The LEC effect contains serious irony. For the electron emission to be produced, the cold fusion nuclear reaction must occur. Therefore, the LEC observation is important because the electron current is easier to measure at much lower rates than any other diagnostic for LENR. Consequently, Gordon's experience demonstrates that LENR is much easier to produce than previously thought, although only at very low rates. While the electrons have no practical value, they do provide an easy way to demonstrate that LENR is actually happening.
The same irony applies to the use of high temperatures. LENR is very sensitive to temperature. As a result, many of the failed attempts done at room temperature would have been successful if the temperature had been increased. Sadly, McKubre worked hard to keep the temperature in his calorimeter constant, which denied this important insight for many years even though Fleischmann said that increased temperature was important.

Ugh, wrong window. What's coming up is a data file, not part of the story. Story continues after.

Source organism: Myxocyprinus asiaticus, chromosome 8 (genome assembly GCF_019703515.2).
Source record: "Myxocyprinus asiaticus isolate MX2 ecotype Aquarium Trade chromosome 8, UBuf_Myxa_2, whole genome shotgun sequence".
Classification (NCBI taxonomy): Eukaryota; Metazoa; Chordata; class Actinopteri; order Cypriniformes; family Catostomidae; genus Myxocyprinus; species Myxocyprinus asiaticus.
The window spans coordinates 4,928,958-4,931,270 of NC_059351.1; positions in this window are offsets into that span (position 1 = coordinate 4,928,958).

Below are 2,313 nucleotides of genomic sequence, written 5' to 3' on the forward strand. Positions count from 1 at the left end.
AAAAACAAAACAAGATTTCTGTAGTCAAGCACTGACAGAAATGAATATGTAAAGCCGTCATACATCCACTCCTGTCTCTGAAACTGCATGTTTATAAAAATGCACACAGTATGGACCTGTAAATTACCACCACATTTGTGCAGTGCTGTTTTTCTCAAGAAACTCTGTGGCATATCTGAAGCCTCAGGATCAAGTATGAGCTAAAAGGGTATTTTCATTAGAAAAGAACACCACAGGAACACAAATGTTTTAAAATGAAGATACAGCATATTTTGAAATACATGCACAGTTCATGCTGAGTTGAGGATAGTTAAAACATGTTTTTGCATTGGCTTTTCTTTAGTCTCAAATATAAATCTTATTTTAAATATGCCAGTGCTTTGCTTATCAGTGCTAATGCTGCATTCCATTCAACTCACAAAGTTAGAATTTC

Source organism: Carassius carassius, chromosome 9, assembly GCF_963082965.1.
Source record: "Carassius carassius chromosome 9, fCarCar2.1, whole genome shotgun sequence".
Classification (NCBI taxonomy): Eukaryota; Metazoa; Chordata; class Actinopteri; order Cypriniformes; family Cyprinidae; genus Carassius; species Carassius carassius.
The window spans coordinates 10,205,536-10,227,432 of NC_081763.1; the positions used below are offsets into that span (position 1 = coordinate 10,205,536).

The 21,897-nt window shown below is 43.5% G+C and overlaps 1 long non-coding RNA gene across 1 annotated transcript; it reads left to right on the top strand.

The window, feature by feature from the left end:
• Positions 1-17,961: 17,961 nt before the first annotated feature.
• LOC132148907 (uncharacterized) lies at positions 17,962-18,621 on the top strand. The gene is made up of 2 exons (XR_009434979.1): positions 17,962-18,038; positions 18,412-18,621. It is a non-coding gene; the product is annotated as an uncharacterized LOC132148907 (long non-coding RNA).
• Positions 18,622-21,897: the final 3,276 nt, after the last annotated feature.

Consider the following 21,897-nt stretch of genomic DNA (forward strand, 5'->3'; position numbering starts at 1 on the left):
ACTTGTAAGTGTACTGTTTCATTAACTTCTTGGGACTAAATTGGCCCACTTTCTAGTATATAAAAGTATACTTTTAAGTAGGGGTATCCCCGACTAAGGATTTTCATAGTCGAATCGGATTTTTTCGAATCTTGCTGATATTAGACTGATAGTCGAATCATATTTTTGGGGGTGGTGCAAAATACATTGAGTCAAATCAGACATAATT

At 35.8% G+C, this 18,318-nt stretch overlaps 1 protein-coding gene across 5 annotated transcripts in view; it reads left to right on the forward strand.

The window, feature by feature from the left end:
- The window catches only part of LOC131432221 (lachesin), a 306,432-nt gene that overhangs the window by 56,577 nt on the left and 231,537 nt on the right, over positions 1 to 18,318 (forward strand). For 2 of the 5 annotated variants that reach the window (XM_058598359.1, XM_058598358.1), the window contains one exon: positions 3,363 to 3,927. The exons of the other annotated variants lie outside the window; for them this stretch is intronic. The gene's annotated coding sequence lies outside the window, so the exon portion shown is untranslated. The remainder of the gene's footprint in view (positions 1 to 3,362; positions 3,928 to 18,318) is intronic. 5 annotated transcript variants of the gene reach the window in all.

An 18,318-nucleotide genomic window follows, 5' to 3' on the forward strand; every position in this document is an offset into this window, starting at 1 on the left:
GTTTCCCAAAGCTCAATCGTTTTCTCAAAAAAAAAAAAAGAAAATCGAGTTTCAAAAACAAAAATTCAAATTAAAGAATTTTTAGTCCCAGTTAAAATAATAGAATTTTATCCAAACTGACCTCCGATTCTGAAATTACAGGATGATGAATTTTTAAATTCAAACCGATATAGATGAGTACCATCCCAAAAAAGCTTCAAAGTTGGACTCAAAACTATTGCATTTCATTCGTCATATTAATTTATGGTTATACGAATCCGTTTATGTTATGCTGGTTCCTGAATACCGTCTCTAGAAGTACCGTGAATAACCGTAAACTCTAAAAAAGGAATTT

The problem now is the absence of the correct description of the conditions required to produce LENR and its mechanism. This flaw will not change because the leadership in this field is no longer able to change their beliefs as new behaviors are discovered. We are now seeing the same rigid beliefs inside the field as is a problem in general science. The ability to ask questions and explore new ideas has been lost.